Millions visit London every year for its magnificent landmarks. Big Ben, Buckingham Palace, Westminster Abbey, the British Museum and the London Eye are amongst the most visited attractions in the world. And right through the middle of London runs the River Thames, once carrying traffic from around the globe, and at 350km one of the two longest rivers in Britain.
London owes its existence to this river, and throughout history, engineers have accepted the task of creating its bridges as an opportunity to celebrate with historic designs. So today we celebrate this legacy with a rundown of the fascinating Bridges in London.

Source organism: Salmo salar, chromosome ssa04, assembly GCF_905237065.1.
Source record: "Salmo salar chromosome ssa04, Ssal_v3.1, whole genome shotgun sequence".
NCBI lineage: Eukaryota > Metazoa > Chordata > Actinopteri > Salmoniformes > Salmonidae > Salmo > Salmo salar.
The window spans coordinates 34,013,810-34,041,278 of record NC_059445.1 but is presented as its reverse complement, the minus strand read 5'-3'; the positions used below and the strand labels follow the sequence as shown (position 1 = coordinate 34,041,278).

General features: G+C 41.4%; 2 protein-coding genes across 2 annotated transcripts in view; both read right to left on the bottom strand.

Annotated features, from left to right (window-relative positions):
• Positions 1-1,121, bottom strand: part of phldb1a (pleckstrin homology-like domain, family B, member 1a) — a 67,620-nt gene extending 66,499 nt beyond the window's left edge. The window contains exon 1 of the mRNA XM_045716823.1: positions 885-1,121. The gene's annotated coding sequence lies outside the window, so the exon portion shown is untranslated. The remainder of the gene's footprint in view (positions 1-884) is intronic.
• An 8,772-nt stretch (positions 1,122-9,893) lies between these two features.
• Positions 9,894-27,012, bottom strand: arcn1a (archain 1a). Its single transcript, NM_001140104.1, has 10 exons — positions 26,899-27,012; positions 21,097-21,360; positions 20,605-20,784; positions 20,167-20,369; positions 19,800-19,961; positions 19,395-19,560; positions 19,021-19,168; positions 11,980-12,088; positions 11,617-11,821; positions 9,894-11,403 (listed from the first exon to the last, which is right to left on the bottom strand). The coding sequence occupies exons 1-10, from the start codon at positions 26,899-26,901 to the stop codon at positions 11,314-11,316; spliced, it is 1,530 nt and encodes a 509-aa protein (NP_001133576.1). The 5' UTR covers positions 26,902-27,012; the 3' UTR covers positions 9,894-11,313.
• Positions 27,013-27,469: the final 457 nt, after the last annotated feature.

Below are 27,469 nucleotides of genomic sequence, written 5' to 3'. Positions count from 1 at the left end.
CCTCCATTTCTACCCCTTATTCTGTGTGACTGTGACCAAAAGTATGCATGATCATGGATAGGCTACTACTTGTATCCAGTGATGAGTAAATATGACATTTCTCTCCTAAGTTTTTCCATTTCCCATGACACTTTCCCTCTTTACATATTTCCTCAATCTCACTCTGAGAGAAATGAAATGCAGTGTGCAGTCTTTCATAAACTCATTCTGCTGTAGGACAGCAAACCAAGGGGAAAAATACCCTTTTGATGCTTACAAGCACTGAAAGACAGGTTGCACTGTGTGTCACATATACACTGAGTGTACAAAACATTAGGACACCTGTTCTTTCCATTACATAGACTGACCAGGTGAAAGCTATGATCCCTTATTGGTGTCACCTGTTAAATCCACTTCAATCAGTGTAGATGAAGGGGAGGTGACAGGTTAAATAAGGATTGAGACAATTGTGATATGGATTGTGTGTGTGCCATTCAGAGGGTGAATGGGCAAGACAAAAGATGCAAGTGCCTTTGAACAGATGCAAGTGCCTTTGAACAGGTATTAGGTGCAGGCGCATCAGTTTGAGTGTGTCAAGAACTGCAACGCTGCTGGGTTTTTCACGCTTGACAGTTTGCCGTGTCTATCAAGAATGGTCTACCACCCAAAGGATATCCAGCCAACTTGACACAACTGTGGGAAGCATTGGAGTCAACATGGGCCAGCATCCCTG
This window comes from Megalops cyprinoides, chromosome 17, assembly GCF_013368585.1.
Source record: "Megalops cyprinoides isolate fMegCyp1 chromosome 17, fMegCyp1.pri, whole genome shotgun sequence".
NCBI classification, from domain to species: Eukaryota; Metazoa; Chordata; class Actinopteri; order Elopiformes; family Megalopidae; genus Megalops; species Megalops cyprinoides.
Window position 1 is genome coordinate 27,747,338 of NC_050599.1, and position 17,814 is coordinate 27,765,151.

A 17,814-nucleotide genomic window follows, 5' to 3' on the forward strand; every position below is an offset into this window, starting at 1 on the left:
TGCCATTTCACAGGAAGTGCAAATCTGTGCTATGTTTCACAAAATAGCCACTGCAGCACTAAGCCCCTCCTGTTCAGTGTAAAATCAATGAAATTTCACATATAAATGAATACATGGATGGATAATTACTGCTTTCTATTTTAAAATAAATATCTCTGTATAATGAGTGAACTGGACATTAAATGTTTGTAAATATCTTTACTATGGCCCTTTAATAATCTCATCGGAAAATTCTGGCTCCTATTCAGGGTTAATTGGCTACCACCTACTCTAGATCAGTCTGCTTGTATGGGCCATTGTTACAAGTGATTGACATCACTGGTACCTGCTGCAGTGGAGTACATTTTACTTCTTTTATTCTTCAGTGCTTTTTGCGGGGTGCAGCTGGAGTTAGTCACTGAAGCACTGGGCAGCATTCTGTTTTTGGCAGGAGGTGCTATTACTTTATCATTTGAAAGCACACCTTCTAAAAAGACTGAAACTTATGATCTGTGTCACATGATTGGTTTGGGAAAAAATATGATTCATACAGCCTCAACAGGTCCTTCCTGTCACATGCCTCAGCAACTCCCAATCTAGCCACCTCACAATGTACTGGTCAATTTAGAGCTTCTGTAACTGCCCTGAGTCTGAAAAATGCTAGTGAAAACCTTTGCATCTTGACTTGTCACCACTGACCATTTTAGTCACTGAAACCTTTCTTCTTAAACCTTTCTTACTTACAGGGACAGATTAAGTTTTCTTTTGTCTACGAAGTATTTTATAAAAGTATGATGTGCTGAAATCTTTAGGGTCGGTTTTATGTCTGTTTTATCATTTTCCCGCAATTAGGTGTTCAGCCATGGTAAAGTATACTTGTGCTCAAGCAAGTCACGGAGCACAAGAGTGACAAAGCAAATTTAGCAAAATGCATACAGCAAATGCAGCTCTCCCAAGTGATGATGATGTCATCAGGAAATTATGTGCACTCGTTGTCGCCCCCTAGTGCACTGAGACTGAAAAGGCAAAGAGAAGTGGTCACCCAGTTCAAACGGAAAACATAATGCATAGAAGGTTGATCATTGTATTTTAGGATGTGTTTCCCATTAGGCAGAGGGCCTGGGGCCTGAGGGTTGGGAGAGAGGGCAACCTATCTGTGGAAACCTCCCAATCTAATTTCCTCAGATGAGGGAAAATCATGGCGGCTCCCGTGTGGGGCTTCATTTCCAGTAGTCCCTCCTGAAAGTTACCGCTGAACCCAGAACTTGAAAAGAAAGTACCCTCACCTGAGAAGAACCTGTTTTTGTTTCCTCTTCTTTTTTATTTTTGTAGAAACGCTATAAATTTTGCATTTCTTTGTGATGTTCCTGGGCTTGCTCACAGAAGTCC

Probably the most famous London bridge located next to the Tower of London – another iconic London Landmark – the Tower Bridge bascule/suspension bridge that was built in 1894. It crosses the Thames River near the Tower of London, from which it got its name, and is a world-famous symbol of London.
Its Neo-Gothic architecture and lifting central sections are what make the Tower Bridge such as a famous landmark in the city. It was the most sophisticated bascule bridge in the world when it opened. Due to its immense popularity, Tower Bridge is often called London Bridge, but this is entirely different around 860 meters away.
There have been several bridges carrying the name London Bridge, but the current crossing was opened in 1973, replacing an ancient stone-arched bridge. The current London Bridge was designed by Lord Holford and engineers Hay, Anderson, and Mott. It heavily features in documentaries, news, and films, depicting the throng of commuters voyaging to work from London Bridge Station.